THE Republican loss of Congress puts President Bush at risk of becoming irrelevant - the same threat that the Democrats' loss in 1994 posed to President Bill Clinton.
Clinton jumped into the fray to re-establish his power and relevance. A month after the defeat, he proposed a "middle-class bill of rights" and a tax cut to a prime-time TV audience. In his State of the Union address that January, he declared, "The era of big government is over" - but also took on the Republicans by challenging their proposed cuts in health and education programs.
President Bush has so far done almost nothing to get off the mat and back in the game. Indeed, Defense Secretary Donald Rumsfeld's resignation and the Baker Report's advocacy of retreat in Iraq have reinforced the impression of a presidency that has already ended.
Instead of vigorously asserting his power and showing a commitment to continuing his agenda, Bush has met defeat with a maddening passivity.
If he wants to avoid two years of slowly twisting in the wind, he needs to show that he is no PINO (President In Name Only).
The answers to his problems are not to be found in Iraq. The war certainly demands much of his time and energy, but even success in stabilizing the situation there won't make Iraq a political asset.
But a president can always change the national agenda. The obvious places to start are Iran and North Korea, whose nuclear threats dwarf even Iraq in importance. If Iran gets the bomb, it gains not only the power to make good on its talk of wiping Israel off the map, but also greater ability to bully the entire Middle East.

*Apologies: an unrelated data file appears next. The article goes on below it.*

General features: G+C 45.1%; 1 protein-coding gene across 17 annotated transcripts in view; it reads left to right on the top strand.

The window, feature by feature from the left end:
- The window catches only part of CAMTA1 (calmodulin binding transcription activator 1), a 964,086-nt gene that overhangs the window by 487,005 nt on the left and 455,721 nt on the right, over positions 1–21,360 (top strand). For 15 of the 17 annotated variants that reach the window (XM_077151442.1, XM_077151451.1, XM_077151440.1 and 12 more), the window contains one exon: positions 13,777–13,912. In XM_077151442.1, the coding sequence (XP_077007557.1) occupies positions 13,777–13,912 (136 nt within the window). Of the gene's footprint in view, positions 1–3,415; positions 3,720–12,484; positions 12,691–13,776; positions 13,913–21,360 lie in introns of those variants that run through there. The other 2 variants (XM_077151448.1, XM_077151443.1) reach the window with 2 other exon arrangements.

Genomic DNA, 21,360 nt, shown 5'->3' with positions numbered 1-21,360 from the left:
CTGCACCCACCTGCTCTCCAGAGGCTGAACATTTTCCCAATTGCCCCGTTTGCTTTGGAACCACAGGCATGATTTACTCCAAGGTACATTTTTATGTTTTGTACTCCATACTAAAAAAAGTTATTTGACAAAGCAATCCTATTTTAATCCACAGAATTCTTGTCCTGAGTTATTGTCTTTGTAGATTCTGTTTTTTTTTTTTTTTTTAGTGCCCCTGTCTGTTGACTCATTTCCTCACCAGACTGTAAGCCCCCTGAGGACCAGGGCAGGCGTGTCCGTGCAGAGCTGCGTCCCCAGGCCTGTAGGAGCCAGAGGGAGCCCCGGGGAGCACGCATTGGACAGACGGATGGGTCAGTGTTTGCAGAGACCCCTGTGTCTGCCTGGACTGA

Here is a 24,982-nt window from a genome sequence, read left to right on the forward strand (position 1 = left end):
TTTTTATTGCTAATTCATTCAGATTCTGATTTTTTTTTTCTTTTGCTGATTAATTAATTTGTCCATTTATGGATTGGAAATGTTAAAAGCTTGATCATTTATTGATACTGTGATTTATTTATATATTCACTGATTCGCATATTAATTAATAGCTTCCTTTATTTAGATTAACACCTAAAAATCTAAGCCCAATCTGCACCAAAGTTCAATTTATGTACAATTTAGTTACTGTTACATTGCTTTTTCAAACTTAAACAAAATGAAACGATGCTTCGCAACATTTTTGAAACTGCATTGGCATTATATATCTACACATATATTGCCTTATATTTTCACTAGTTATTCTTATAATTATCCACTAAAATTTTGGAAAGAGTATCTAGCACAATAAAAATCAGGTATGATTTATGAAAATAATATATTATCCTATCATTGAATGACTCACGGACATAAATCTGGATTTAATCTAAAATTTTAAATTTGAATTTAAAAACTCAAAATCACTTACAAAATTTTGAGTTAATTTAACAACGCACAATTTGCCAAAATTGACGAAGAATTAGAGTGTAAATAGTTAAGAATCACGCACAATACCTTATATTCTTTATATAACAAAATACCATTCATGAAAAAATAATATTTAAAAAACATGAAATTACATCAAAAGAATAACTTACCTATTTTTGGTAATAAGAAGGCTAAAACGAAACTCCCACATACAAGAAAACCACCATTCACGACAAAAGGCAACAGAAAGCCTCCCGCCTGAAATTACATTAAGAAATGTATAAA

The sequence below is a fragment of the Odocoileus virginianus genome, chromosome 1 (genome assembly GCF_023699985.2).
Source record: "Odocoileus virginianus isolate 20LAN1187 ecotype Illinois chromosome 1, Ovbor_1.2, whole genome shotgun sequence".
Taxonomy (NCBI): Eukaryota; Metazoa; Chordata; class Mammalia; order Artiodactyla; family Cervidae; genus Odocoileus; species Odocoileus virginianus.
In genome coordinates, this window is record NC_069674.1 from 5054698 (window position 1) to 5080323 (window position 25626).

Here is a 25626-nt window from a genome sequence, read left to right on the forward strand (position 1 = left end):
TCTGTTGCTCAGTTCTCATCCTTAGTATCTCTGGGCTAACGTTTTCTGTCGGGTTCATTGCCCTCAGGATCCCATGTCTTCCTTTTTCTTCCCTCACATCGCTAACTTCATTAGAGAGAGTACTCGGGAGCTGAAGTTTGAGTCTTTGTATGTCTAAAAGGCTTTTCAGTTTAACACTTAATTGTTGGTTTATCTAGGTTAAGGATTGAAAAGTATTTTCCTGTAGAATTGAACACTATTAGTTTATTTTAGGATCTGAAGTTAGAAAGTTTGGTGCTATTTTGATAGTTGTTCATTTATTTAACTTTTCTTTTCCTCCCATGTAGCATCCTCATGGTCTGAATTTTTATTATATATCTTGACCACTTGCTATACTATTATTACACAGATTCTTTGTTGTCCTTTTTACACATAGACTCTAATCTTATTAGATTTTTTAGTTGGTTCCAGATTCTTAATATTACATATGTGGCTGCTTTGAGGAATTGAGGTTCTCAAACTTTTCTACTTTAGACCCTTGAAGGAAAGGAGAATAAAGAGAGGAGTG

Politically, the effort to curb Iranian nuclear ambitions and a high-profile push to get North Korea to destroy its nuclear arsenal will put Bush in a game he can win - one in which he still has plentiful options.
Diplomacy alone lacks credibility: Threats of a cutoff of purchases of Iranian oil and of direct military action are a must. The president should open talks with oil-consuming nations, too, pointing toward cutbacks in the purchase of Iranian oil. Japan - Iran's top customer - has already cut its purchase of Iranian oil by 15 percent to protest Tehran's nuclear plans.
The president should call for disinvestment in companies that invest in terror-sponsoring nations. Frank Gaffney, the former Reagan-era Pentagon official, has shown the way through his group disinvestterror.org - he's persuaded UBS and Credit Suisse to stop investing in companies that do business in Iran or North Korea. Sarah Steelman, Missouri's state treasurer, has indicated she'll do likewise with the pension funds she controls. Bush should order the federal government to follow suit - indeed, push for a national and global disinvestment campaign.
Domestically, Bush should emulate Clinton in doing all he can do via executive action - issuing executive orders to advance his agenda and making public proposals on a range of issues, even if they're outside the normal purview of presidential action.
There is a vast amount a president can do without Congress. Bush could advance the Republican agenda on a host of issues - border security, medical research, education standards, crime control, drug prevention - via executive action. Using the bully pulpit and the power of his office orders, he can make the kind of incremental changes in the lives of every American family that can revive his battered presidency.
Transcend Iraq, and focus on Iran and North Korea - problems he can solve; embrace small-bore domestic proposals. That's how Bush can save his presidency.